A Worldwide Audience Learns About Palliative Care Through Online Learning
How do you capture the essence of compassionate care and the patient experience in an online environment? How do you engage global participants in communication and palliative care skill-building? How might you track these changes in professional practice? Ask Kavitha Ramchandran, MD (clinical assistant professor, Oncology) and Erika Tribett, MPH (program designer). Together they developed an online course in palliative care—Palliative Care Always—that is answering these questions with an audience of 1250 participants around the world.
“This process was a learning experience for us both,” says Ramchandran. “Erika has training in the health educational space. I work in medical oncology. We also gained a lot of information from Stanford University folks in education and online learning to ensure that all of the pieces were at the highest level prior to launch.” Tapping into the expertise of other groups across Stanford was critical, Tribett says. “We partnered with the Vice Provost of Teaching and Learning to develop the online platform component. They provided end-to-end support in instructional design, video production, and course evaluation.
“We were expecting,” she continued, “based on our level of promotion for the course, to work with around 500 participants for the first iteration. In the first month of enrollment, however, we reached 800 to 900 registrants. In the end we enrolled around 1250 participants, 2/3s of them clinicians, 1/3 of them patients, family members, or volunteers in the hospice space. We have huge diversity in terms of educational and geographic background. Participation is about 57% US, but we also see folks from India, Canada, Brazil, and over 80 other countries.”
“We created this course with the goal of recreating what palliative care should really be about,” Ramchandran explains, “which is a multidisciplinary environment that is meant to care for patients and whoever they consider part of their care team. We intended for a broad audience including chaplains, social workers, nurses, physicians, and advance practice providers. We were hoping to have input from patients and family members or people who’ve confronted serious illness and have interacted with the health care system. And that’s what we actually ended up with.”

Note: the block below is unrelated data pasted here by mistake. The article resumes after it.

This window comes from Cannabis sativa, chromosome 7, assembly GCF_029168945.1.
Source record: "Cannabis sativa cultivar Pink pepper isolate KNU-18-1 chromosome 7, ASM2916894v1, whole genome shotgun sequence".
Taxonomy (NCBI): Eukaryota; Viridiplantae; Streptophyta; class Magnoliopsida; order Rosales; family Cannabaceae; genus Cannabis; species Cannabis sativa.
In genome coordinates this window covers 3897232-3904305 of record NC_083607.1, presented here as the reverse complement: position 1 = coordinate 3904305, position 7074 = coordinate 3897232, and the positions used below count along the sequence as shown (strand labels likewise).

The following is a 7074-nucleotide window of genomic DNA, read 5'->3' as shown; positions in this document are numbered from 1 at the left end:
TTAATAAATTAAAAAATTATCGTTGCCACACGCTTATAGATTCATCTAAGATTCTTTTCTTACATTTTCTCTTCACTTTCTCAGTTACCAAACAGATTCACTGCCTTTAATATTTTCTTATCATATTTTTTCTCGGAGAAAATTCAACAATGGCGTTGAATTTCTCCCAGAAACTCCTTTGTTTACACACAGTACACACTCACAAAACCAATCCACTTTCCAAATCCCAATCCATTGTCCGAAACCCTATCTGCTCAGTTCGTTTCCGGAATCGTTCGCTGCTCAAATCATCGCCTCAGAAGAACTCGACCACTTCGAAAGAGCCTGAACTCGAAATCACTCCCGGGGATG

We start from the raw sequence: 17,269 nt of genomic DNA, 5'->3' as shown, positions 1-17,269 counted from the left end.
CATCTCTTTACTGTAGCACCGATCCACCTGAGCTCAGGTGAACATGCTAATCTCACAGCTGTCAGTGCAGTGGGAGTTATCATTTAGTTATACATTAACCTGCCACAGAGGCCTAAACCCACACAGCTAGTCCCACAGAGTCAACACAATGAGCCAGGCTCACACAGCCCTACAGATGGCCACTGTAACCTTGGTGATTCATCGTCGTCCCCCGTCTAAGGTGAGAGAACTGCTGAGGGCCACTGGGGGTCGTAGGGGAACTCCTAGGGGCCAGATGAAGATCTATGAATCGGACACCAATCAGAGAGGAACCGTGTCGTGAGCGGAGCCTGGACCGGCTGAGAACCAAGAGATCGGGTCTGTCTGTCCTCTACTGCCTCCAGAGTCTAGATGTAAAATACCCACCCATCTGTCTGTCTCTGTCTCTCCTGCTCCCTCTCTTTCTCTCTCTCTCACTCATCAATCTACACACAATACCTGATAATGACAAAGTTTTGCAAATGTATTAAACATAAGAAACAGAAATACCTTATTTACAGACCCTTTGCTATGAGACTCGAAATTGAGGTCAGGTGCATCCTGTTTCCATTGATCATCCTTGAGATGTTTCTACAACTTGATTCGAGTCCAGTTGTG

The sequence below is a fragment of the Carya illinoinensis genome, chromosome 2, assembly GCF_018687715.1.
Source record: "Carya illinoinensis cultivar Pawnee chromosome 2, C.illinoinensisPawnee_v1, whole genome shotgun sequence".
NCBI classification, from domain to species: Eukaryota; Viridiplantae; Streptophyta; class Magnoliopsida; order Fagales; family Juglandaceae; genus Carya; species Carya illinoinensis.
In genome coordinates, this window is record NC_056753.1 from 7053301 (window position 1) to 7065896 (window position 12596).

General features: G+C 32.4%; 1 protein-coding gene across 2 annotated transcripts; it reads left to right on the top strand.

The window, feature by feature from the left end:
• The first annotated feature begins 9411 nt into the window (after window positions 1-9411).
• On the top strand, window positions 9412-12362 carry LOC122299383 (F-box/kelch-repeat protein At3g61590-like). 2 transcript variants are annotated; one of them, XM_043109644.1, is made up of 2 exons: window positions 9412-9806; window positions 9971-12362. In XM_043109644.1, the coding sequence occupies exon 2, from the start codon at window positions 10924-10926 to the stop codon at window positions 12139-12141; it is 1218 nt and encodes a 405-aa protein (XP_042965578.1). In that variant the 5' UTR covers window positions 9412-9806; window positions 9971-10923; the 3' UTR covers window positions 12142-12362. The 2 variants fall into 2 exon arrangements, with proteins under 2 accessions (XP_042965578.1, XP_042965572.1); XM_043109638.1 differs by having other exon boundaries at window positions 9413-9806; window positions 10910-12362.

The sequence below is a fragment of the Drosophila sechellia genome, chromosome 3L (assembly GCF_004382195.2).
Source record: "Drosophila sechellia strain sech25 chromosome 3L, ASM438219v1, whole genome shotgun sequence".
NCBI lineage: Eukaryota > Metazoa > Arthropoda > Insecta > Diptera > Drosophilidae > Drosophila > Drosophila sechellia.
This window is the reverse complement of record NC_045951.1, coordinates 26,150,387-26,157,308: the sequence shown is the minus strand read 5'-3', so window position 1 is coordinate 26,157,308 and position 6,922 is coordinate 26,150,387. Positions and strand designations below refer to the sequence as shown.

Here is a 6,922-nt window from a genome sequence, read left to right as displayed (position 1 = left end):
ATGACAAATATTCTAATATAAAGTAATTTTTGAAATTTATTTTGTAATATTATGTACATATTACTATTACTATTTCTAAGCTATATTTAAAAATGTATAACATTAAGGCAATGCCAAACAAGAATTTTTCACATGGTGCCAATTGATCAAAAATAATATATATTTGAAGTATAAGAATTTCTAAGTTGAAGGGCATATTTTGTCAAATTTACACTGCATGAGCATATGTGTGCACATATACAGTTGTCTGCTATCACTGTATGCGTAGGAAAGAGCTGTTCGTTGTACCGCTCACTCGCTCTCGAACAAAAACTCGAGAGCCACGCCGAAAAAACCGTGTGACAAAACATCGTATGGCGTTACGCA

Ten faculty members teach the course, each focusing on a specific role in interdisciplinary care—from medical oncologist and palliative care physician to social worker, chaplain, and survivorship nurse and more. They present topics in palliative care and communication skills via filmed scenes with a fictional patient, Sarah Foster, and didactic lectures that reflect on these scenes. The course has 12 modules, which tell a story based on the experience of Sarah Foster who is presented with the news of a colon cancer diagnosis. They also interact with participants using live video or a secure online chat room. Tribett explains how that works: “We’ve approximated live interactions with students using a live chat room and a platform called Talkabout that harnesses the technology of Google Hangouts to randomly generate small groups of six or seven student participants and faculty members. They can have a live video session using a discussion guide.”
Each module requires between 1 and 2 hours to complete. At the beginning of every module is a reading or a short video followed by a reflection prompt to which participants post responses on the course discussion forum.